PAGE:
Her point about IPods seems pretty self-evident -- the market that can afford 20,000+ Rupees on an MP3 player is very small.
I also like her point about how cell phones change the dynamic for teenagers in more conservative households. Unintentional liberalization:
The paradox of technology
Parents may feel a sense of security in knowing 'where their kids are', but the truth is - they have less idea than ever before. In simpler times, when you went to a friend's house for a sleepover you left your firend's telephone number behind.
In the cellphone era there's no way to tell where you really are. And when you don't want to be reached, you can always claim the signal was weak or you are out of network coverage. I'm not saying all teens use the cellphone to deceive their parents but many sure do.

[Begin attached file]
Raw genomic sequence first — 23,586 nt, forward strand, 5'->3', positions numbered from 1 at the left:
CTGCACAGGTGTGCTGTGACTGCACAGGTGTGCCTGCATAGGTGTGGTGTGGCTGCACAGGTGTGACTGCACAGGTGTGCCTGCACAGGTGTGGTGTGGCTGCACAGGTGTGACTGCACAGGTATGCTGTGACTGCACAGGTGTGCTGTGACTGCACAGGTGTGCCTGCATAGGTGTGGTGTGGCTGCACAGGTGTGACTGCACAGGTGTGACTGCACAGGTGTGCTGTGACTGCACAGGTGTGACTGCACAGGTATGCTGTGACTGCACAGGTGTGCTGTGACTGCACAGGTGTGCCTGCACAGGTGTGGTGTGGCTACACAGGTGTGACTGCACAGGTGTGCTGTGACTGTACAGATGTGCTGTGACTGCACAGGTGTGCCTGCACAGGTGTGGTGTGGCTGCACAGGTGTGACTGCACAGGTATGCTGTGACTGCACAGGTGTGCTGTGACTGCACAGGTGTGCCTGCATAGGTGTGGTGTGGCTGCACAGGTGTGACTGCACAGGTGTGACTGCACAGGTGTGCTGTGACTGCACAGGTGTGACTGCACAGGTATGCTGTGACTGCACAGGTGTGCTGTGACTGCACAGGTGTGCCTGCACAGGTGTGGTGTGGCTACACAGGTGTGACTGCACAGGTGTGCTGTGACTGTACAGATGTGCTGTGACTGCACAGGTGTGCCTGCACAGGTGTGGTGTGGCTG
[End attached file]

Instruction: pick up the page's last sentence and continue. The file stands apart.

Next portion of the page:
Further, there is unprecedented privacy for the young person - especially girls from less liberal backgrounds. No longer can paranoid pappas vet all incoming calls and ask to know why such and such boy keeps calling.
The balance of power has shifted. Calls can be received after midnight on silent mode, with nobody the wiser for it.
True in America as much as in India.
(It also obviously brings up the issue of the recent MMS video cell phone scandal, but that was kind of an anomaly. This is going to be nearly universal middle-class households.)